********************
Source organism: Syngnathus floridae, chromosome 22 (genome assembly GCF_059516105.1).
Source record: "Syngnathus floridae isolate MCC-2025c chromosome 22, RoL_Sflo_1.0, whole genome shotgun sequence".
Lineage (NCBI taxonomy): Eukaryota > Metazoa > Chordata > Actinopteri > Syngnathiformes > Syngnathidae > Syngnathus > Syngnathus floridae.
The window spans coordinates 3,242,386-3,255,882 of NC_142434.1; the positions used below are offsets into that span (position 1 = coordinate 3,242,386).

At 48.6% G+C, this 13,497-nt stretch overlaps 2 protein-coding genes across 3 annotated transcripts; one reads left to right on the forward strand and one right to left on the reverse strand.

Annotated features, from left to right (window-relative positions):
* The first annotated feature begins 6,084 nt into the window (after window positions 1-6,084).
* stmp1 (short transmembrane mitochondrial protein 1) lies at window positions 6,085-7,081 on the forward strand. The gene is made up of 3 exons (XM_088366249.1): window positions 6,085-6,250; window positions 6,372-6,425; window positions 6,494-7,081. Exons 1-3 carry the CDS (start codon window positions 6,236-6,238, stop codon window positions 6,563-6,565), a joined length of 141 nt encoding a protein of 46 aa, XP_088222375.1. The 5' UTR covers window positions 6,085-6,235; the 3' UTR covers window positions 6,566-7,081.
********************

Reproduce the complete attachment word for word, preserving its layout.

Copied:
Source organism: Syngnathus floridae, chromosome 22 (genome assembly GCF_059516105.1).
Source record: "Syngnathus floridae isolate MCC-2025c chromosome 22, RoL_Sflo_1.0, whole genome shotgun sequence".
Lineage (NCBI taxonomy): Eukaryota > Metazoa > Chordata > Actinopteri > Syngnathiformes > Syngnathidae > Syngnathus > Syngnathus floridae.
The window spans coordinates 3,242,386-3,255,882 of NC_142434.1; the positions used below are offsets into that span (position 1 = coordinate 3,242,386).

At 48.6% G+C, this 13,497-nt stretch overlaps 2 protein-coding genes across 3 annotated transcripts; one reads left to right on the forward strand and one right to left on the reverse strand.

Annotated features, from left to right (window-relative positions):
* The first annotated feature begins 6,084 nt into the window (after window positions 1-6,084).
* stmp1 (short transmembrane mitochondrial protein 1) lies at window positions 6,085-7,081 on the forward strand. The gene is made up of 3 exons (XM_088366249.1): window positions 6,085-6,250; window positions 6,372-6,425; window positions 6,494-7,081. Exons 1-3 carry the CDS (start codon window positions 6,236-6,238, stop codon window positions 6,563-6,565), a joined length of 141 nt encoding a protein of 46 aa, XP_088222375.1. The 5' UTR covers window positions 6,085-6,235; the 3' UTR covers window positions 6,566-7,081.